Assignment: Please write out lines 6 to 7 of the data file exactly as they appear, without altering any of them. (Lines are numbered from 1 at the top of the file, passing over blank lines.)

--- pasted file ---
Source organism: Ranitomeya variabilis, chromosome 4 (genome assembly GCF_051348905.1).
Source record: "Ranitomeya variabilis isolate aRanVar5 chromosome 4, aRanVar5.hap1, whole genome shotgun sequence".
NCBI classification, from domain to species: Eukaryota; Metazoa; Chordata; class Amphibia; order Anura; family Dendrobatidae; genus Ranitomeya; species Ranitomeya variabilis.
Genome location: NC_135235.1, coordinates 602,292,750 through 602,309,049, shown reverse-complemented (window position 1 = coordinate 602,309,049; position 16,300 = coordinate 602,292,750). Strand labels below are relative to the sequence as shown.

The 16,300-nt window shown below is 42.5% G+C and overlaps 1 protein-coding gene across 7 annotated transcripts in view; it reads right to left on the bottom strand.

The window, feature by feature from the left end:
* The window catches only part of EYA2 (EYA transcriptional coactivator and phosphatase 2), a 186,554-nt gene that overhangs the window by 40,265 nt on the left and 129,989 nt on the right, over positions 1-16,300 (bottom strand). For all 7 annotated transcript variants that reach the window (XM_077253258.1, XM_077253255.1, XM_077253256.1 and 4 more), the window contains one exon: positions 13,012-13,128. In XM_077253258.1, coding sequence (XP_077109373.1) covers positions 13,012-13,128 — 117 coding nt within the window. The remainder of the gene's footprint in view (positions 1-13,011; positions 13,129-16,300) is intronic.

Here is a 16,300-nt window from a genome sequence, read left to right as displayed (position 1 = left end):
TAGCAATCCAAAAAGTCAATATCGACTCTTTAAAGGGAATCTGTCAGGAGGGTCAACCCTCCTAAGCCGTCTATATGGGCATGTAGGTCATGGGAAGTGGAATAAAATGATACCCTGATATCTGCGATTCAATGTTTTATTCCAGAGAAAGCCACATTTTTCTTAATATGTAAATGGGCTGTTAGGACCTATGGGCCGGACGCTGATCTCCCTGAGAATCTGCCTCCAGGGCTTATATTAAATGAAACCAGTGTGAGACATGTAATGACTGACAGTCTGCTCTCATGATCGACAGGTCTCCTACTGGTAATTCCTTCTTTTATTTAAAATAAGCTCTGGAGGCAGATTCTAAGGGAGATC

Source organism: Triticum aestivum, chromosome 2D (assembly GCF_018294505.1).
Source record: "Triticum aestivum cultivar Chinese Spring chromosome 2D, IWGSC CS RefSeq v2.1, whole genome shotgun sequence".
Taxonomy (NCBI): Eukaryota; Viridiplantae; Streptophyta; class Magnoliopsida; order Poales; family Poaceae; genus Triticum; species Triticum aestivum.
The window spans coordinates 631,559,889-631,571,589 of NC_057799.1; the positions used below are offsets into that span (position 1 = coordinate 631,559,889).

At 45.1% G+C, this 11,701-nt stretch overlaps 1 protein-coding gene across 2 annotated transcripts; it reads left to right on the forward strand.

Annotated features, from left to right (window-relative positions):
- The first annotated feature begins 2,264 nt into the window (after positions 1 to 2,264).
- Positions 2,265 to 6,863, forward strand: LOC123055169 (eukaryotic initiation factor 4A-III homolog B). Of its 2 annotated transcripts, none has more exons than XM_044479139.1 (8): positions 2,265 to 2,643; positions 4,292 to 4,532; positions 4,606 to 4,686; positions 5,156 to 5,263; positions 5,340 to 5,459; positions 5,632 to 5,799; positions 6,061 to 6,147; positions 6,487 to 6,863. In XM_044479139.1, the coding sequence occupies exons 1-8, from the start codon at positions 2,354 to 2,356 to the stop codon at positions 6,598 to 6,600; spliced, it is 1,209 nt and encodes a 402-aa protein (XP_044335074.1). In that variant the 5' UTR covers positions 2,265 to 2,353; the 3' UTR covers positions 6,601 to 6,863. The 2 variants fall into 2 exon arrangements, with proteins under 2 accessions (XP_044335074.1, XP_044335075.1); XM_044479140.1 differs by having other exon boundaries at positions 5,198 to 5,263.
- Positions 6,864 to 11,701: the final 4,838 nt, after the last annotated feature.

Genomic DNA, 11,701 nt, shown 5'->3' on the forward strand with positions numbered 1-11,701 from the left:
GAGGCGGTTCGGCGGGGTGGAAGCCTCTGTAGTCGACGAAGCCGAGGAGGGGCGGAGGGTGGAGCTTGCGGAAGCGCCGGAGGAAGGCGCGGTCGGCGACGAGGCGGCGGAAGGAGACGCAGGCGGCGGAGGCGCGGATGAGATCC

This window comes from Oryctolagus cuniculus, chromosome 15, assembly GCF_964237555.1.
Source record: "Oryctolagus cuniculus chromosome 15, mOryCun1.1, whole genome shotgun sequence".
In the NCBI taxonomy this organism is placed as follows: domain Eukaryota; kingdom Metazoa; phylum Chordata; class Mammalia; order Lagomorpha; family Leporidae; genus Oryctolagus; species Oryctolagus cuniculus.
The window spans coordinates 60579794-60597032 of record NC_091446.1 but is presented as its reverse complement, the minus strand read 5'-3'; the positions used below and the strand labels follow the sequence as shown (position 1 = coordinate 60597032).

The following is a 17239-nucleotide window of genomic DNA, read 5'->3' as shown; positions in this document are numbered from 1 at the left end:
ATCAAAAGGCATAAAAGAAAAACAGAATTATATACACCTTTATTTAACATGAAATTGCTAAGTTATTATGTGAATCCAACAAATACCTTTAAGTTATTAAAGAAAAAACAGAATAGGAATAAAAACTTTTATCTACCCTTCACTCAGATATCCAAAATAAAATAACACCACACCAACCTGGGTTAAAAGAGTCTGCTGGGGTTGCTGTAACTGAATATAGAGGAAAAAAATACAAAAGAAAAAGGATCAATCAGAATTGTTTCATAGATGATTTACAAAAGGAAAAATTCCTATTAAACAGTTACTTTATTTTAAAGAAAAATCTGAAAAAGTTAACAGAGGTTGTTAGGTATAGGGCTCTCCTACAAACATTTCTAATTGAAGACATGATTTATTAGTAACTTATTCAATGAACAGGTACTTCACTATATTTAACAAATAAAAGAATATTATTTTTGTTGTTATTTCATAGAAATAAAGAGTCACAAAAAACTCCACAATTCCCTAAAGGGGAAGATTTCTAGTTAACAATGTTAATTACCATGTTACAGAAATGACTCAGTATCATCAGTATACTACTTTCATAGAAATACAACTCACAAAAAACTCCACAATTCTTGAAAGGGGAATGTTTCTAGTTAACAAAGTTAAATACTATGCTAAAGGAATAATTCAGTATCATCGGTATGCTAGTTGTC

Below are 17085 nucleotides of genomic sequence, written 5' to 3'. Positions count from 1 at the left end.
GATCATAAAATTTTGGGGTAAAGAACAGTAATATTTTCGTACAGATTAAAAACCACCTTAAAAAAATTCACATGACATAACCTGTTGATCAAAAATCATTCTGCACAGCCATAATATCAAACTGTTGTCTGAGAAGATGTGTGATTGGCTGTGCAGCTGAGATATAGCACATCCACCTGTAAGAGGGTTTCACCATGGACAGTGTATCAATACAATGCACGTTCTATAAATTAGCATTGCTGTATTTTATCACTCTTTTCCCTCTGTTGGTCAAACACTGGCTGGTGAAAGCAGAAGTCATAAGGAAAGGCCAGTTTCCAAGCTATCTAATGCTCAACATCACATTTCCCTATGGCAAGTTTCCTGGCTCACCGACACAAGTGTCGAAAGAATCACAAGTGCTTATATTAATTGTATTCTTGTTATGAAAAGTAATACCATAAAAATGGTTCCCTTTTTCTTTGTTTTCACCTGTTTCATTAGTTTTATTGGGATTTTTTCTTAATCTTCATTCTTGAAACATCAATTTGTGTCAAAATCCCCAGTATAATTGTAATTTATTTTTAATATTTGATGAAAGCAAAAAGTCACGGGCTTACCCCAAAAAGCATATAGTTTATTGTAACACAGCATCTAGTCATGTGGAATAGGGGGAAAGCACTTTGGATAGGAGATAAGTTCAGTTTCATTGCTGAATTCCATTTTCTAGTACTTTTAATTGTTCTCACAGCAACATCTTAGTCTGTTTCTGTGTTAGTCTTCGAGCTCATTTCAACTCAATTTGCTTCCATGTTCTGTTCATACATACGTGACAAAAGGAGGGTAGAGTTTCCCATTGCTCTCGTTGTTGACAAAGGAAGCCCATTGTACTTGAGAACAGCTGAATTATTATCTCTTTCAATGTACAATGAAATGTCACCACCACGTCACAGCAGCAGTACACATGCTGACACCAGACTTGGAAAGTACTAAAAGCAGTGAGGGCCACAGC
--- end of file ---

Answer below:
The window, feature by feature from the left end:
* The window catches only part of EYA2 (EYA transcriptional coactivator and phosphatase 2), a 186,554-nt gene that overhangs the window by 40,265 nt on the left and 129,989 nt on the right, over positions 1-16,300 (bottom strand). For all 7 annotated transcript variants that reach the window (XM_077253258.1, XM_077253255.1, XM_077253256.1 and 4 more), the window contains one exon: positions 13,012-13,128. In XM_077253258.1, coding sequence (XP_077109373.1) covers positions 13,012-13,128 — 117 coding nt within the window. The remainder of the gene's footprint in view (positions 1-13,011; positions 13,129-16,300) is intronic.